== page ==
Bible in German, 1550

Wittenberg: Hans Lufft, 1550

By the time Martin Luther died on February 18, 1546, the Reformation had triumphed across Northern Europe and his name was blazoned upon the continent. Luther’s German translation of the Bible had been a bestseller for many years. In the early 1580s his official printer, Hans Lufft, boasted he had produced 100,000 copies of the text over the past 50 years or so. The number of unauthorized copies produced by other printers must have been even higher. As a prominent public figure, Luther had his portrait painted several times by the court painters of the Electors of Saxony, Lucas Cranach the Elder (1472-1553) and his son, the younger Lucas Cranach (1515-1586). Prints of his portrait were widely circulated making his features recognizable throughout Protestant Europe.

In 1546, Lufft placed for the first time the standard portrait of Martin Luther on the title page of a German Scripture. The New Testament he issued that year opens with a woodcut representing the crucified Jesus with a kneeling figure at either side of the cross. The woodcut was probably designed by Lucas Cranach the Younger and Martin Luther is clearly recognizable below Jesus’ left arm. The figure kneeling opposite Luther wears the ceremonial costume of an Elector, or ruler, of Saxony, but his identity remains unclear. It may be John Frederick (153-1547), the ruling Elector in 1546, but it may also be his predecessor, John the Steadfast (1525-1532), the Prince who had made Lutheranism the official religion of Saxony in 1527. Or it may be Frederick the Wise, the Elector who had protected Luther in 1521. In more general terms, the woodcut seems to represent State and Church in prayer besides Jesus: the figure of an Elector symbolizes the temporal power while Martin Luther embodies the true faith.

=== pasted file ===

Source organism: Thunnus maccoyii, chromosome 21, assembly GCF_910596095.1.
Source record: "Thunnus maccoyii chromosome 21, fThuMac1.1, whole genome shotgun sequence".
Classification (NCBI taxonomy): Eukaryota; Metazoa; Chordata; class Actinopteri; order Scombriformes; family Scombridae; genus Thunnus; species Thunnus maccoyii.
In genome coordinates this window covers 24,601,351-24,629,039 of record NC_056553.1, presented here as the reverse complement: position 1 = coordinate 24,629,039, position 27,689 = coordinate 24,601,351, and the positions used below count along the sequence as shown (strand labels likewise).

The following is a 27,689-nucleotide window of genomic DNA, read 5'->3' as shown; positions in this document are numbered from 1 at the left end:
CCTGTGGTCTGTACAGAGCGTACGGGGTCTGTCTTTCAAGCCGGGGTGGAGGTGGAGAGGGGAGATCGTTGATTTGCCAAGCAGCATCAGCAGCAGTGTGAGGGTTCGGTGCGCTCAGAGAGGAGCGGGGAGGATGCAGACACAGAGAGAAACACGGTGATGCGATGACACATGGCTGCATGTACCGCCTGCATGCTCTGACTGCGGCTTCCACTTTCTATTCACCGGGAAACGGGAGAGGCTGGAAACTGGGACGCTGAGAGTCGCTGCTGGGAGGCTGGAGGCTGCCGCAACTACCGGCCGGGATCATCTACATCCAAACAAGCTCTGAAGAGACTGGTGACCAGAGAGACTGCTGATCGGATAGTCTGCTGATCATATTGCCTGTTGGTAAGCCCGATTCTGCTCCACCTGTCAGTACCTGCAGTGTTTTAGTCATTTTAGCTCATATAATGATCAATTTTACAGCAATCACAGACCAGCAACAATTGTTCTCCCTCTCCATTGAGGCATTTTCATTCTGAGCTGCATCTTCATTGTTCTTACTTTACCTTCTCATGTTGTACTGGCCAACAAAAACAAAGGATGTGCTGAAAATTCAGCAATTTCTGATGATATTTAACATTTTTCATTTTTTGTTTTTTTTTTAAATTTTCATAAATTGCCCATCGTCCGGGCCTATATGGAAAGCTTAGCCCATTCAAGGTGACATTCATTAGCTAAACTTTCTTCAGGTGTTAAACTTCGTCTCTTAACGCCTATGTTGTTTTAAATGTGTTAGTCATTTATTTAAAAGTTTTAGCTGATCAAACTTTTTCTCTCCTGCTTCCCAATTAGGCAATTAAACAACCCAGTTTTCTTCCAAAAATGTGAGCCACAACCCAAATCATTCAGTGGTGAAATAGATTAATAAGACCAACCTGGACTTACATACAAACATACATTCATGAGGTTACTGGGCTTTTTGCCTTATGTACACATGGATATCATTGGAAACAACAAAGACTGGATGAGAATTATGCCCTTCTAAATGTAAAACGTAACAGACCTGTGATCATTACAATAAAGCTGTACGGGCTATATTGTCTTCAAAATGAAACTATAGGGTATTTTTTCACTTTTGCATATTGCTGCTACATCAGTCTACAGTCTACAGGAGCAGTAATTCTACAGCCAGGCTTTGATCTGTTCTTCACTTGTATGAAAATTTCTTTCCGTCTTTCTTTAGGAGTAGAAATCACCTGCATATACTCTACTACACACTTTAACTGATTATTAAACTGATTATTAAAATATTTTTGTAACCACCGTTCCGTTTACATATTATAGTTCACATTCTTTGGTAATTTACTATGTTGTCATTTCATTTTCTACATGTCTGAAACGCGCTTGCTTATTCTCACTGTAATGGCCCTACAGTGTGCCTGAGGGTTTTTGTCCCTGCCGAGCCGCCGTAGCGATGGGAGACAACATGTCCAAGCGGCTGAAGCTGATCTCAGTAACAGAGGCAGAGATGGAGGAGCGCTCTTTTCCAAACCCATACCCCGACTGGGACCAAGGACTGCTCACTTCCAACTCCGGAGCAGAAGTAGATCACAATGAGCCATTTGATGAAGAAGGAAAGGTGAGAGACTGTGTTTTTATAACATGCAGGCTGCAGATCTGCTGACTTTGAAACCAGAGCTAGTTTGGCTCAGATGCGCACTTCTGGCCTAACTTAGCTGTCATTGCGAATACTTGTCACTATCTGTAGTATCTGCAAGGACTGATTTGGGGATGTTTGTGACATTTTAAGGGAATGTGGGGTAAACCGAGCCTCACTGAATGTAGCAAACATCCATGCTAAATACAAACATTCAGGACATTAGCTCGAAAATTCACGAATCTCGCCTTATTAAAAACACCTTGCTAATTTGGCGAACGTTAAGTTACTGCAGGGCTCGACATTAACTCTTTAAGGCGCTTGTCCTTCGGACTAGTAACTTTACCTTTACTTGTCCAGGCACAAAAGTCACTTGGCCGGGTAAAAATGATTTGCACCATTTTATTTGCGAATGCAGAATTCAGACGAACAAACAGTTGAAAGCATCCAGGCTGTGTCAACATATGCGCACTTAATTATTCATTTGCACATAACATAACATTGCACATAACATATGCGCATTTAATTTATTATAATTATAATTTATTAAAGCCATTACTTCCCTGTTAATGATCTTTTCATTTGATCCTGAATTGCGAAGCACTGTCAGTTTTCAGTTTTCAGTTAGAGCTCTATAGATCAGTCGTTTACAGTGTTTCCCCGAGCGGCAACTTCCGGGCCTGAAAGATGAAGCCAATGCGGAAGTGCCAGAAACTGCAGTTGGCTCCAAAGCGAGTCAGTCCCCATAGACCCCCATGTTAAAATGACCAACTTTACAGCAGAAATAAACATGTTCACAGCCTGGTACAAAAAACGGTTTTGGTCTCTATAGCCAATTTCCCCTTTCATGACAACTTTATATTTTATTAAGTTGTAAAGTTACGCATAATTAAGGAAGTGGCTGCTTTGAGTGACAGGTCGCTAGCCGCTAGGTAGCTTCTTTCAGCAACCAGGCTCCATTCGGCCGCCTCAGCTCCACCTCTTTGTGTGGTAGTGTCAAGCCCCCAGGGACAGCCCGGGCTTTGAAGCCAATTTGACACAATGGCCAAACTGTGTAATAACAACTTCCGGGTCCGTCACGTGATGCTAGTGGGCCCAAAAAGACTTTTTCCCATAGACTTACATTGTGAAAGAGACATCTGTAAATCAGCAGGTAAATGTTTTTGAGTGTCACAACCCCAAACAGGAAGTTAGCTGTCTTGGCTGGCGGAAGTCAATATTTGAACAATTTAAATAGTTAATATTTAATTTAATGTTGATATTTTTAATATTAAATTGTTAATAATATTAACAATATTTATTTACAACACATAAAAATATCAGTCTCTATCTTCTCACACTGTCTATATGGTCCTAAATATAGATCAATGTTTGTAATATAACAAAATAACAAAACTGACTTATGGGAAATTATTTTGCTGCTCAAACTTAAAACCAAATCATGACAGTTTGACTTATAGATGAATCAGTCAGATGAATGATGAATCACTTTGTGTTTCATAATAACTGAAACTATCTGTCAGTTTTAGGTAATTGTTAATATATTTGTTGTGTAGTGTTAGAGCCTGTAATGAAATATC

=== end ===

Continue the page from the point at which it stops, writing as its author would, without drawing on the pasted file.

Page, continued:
The 1546 woodcut was immensely popular. Hans Lufft reused it twice in the 1550 German Bible described here. Both its general title page and the title page of its second volume include it. Later on the same image was regularly used in most editions of Luther’s collected works.

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